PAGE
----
Our Distinctive Characteristics

Our research, facilities and study locations are wide-ranging, forming a unique set of characteristics.

World-class resources

Lancaster Environment Centre, Rothamsted Research and the Centre for Ecology & Hydrology are all formidable research institutions in their own right, with extensive, contrasting and complementary areas of expertise.

Together, as the Graduate School for the Environment, we have the size, scope and infrastructure to be able to offer an unrivalled level of support to our students – accommodating almost every imaginable environmental research interest.

We can call on a collective pool of hundreds of experts, up and down the UK and from far and wide overseas, to supervise or support your work.

We can provide you with cutting-edge facilities, laboratories, equipment and tools – whether that means our new £4.4 million teaching labs in Lancaster, the Controlled Environment facilities at Rothamsted, or the network of national-scale monitoring platforms and software tools managed by the Centre for Ecology & Hydrology. And that’s to say nothing of the enviable array of field sites we collectively have access to across the world.

We curate the kind of long-term, national-scale data that can fuel the most powerful of research. We provide a range of tools and expertise to make such data more reusable and accessible and we build applications for different audiences to ensure datasets are delivered in the most appropriate way.

As well as being well connected and well appointed, the Graduate School for the Environment is also well funded. We have the size and capabilities to attract financial support for a wide range of fully-funded PhD studentships, for example, opening up a world of possibility to you and the rest of our postgraduate community.

One way or another, the size and scope of our partnership makes the Graduate School for the Environment a world-leading destination for postgraduate researchers. We have the critical mass to help you make an impact.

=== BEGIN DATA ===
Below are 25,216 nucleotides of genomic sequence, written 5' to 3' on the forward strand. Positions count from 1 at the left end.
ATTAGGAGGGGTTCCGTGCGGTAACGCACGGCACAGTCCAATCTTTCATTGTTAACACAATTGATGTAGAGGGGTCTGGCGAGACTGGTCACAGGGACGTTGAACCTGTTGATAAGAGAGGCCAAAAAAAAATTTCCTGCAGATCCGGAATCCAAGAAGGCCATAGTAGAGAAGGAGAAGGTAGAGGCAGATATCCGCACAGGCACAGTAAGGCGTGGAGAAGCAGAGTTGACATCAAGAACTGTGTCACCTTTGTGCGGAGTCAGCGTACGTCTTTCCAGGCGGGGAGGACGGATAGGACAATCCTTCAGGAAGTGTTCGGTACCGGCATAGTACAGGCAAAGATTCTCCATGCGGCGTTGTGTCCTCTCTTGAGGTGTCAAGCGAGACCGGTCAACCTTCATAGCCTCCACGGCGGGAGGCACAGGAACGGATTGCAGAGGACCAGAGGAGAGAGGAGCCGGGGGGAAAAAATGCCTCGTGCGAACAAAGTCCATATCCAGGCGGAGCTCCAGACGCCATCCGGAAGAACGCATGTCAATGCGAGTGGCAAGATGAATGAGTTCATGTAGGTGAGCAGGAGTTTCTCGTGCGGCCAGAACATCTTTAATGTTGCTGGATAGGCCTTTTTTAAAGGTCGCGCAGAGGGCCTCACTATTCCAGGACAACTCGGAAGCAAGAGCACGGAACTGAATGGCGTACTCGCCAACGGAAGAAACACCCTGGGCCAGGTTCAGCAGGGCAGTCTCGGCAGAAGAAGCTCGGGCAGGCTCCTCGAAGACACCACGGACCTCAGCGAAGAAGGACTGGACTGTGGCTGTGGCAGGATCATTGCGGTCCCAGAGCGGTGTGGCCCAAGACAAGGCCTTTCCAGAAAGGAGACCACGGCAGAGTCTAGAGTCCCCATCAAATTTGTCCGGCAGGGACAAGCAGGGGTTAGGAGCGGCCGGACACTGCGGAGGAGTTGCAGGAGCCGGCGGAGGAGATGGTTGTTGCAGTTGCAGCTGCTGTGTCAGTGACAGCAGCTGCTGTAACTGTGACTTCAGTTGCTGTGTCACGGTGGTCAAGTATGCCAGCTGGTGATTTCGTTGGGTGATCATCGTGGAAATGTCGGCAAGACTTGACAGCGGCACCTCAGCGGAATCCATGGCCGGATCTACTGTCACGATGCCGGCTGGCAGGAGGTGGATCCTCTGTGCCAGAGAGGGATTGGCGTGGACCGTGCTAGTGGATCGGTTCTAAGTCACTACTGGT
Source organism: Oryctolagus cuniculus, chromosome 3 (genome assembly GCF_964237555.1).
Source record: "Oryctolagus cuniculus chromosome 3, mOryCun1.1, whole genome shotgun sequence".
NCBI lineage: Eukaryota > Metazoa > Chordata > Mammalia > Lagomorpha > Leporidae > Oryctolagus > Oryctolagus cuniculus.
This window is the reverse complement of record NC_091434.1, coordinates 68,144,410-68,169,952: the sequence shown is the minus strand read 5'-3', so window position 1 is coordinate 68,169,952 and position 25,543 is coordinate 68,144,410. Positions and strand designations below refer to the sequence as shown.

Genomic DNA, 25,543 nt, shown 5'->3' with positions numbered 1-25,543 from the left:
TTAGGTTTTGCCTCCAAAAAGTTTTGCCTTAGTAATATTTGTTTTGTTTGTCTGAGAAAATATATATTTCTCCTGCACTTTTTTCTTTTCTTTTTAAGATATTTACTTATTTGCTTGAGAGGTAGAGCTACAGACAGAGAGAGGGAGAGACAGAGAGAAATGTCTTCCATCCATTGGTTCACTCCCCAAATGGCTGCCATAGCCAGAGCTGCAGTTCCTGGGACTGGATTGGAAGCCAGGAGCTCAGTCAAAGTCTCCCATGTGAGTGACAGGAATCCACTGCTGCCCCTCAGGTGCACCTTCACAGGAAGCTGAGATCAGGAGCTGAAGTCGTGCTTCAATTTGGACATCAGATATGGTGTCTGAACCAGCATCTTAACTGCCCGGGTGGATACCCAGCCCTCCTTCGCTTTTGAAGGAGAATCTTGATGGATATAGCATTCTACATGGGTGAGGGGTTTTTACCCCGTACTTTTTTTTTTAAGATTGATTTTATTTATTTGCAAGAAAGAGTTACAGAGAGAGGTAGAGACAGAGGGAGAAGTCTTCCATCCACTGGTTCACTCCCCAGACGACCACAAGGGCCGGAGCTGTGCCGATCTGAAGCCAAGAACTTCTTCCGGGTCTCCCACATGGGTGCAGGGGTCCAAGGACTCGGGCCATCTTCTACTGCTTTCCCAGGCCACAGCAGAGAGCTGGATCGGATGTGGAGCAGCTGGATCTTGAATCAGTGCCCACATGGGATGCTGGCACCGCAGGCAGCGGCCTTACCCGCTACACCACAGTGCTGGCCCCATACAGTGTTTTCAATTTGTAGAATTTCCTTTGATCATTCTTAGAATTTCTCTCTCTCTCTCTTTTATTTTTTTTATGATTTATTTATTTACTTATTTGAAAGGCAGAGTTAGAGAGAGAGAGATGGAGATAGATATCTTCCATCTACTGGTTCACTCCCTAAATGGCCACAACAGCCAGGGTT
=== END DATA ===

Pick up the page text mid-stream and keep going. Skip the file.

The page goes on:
Interdisciplinary excellence

Environmental challenges can only be properly addressed when scientists, researchers, government agencies and businesses come together to pool their ideas and devise coherent, practical, comprehensive solutions.

That’s how things work in the real world, so that’s the kind of real-world approach we take at the Graduate School for the Environment.

It’s no coincidence, for example, that under our roof you will find biologists, environmental chemists and volcanologists swapping ideas and entering into fruitful collaborations with everyone from political ecologists to human geographers. Researchers of every natural and social science discipline, supported by experts in environmental informatics, form part of our community – as long as their work relates in some way to the environment.

It’s also no coincidence that dozens of businesses have offices at our Lancaster site and that we have connections with thousands more around the world. We believe in this kind of cooperation. It’s what motivated us – Lancaster Environment Centre, Rothamsted Research and the Centre for Ecology & Hydrology – to form the Graduate School in the first place.